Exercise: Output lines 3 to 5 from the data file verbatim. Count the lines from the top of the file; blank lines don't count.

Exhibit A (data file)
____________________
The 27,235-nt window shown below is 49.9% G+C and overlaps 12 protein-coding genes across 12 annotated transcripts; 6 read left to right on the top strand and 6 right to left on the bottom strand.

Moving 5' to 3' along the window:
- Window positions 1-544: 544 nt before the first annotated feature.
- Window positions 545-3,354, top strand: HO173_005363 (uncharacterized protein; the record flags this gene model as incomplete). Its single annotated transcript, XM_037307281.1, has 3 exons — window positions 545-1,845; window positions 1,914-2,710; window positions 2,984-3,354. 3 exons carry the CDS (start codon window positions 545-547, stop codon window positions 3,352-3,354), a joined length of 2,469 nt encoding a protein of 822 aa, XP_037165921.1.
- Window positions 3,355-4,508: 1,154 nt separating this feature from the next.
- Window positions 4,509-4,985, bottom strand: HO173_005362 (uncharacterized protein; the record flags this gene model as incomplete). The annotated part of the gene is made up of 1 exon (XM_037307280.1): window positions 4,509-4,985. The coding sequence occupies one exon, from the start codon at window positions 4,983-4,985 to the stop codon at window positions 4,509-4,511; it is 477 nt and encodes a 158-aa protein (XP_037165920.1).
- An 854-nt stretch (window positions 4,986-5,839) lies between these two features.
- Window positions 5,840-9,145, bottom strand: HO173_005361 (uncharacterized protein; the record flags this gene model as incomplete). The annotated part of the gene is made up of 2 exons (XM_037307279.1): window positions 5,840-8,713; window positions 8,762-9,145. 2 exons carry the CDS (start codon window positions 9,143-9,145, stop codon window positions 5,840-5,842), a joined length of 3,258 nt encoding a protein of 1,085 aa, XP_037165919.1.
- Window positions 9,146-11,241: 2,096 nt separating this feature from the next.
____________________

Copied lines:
- Window positions 1-544: 544 nt before the first annotated feature.
- Window positions 545-3,354, top strand: HO173_005363 (uncharacterized protein; the record flags this gene model as incomplete). Its single annotated transcript, XM_037307281.1, has 3 exons — window positions 545-1,845; window positions 1,914-2,710; window positions 2,984-3,354. 3 exons carry the CDS (start codon window positions 545-547, stop codon window positions 3,352-3,354), a joined length of 2,469 nt encoding a protein of 822 aa, XP_037165921.1.
- Window positions 3,355-4,508: 1,154 nt separating this feature from the next.